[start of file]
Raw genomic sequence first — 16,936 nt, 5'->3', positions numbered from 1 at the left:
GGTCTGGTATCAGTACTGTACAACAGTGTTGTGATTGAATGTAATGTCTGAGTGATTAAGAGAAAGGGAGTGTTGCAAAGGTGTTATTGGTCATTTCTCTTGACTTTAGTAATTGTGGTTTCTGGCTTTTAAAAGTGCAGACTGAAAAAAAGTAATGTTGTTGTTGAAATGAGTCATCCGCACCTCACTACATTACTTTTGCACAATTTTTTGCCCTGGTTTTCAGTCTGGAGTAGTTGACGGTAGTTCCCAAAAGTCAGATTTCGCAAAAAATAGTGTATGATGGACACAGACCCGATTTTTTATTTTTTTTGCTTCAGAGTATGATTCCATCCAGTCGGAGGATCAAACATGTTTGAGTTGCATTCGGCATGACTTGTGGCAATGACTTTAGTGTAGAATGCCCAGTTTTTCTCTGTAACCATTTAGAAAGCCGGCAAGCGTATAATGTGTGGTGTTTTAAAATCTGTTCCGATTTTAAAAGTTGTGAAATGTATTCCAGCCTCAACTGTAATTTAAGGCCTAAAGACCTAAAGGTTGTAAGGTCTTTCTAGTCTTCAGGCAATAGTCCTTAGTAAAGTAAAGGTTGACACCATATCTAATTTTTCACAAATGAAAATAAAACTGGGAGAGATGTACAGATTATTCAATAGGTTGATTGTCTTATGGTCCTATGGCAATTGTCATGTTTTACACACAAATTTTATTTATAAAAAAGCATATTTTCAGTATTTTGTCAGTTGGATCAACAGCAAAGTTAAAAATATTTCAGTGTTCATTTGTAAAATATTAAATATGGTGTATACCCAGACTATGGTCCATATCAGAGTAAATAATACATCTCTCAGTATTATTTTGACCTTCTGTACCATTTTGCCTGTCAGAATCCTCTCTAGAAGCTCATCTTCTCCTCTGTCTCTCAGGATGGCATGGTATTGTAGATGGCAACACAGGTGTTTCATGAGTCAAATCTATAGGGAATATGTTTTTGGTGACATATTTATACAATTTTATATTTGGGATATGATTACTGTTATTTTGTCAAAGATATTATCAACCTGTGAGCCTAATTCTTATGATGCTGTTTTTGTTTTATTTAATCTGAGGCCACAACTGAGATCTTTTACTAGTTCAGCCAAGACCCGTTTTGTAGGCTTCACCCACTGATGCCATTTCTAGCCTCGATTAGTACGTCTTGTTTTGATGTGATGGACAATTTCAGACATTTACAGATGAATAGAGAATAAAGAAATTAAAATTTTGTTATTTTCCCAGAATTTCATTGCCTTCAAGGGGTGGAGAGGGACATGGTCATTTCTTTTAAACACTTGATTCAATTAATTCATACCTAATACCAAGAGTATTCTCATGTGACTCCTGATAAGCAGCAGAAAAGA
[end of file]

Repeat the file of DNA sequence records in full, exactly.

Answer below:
Raw genomic sequence first — 16,936 nt, 5'->3', positions numbered from 1 at the left:
GGTCTGGTATCAGTACTGTACAACAGTGTTGTGATTGAATGTAATGTCTGAGTGATTAAGAGAAAGGGAGTGTTGCAAAGGTGTTATTGGTCATTTCTCTTGACTTTAGTAATTGTGGTTTCTGGCTTTTAAAAGTGCAGACTGAAAAAAAGTAATGTTGTTGTTGAAATGAGTCATCCGCACCTCACTACATTACTTTTGCACAATTTTTTGCCCTGGTTTTCAGTCTGGAGTAGTTGACGGTAGTTCCCAAAAGTCAGATTTCGCAAAAAATAGTGTATGATGGACACAGACCCGATTTTTTATTTTTTTTGCTTCAGAGTATGATTCCATCCAGTCGGAGGATCAAACATGTTTGAGTTGCATTCGGCATGACTTGTGGCAATGACTTTAGTGTAGAATGCCCAGTTTTTCTCTGTAACCATTTAGAAAGCCGGCAAGCGTATAATGTGTGGTGTTTTAAAATCTGTTCCGATTTTAAAAGTTGTGAAATGTATTCCAGCCTCAACTGTAATTTAAGGCCTAAAGACCTAAAGGTTGTAAGGTCTTTCTAGTCTTCAGGCAATAGTCCTTAGTAAAGTAAAGGTTGACACCATATCTAATTTTTCACAAATGAAAATAAAACTGGGAGAGATGTACAGATTATTCAATAGGTTGATTGTCTTATGGTCCTATGGCAATTGTCATGTTTTACACACAAATTTTATTTATAAAAAAGCATATTTTCAGTATTTTGTCAGTTGGATCAACAGCAAAGTTAAAAATATTTCAGTGTTCATTTGTAAAATATTAAATATGGTGTATACCCAGACTATGGTCCATATCAGAGTAAATAATACATCTCTCAGTATTATTTTGACCTTCTGTACCATTTTGCCTGTCAGAATCCTCTCTAGAAGCTCATCTTCTCCTCTGTCTCTCAGGATGGCATGGTATTGTAGATGGCAACACAGGTGTTTCATGAGTCAAATCTATAGGGAATATGTTTTTGGTGACATATTTATACAATTTTATATTTGGGATATGATTACTGTTATTTTGTCAAAGATATTATCAACCTGTGAGCCTAATTCTTATGATGCTGTTTTTGTTTTATTTAATCTGAGGCCACAACTGAGATCTTTTACTAGTTCAGCCAAGACCCGTTTTGTAGGCTTCACCCACTGATGCCATTTCTAGCCTCGATTAGTACGTCTTGTTTTGATGTGATGGACAATTTCAGACATTTACAGATGAATAGAGAATAAAGAAATTAAAATTTTGTTATTTTCCCAGAATTTCATTGCCTTCAAGGGGTGGAGAGGGACATGGTCATTTCTTTTAAACACTTGATTCAATTAATTCATACCTAATACCAAGAGTATTCTCATGTGACTCCTGATAAGCAGCAGAAAAGA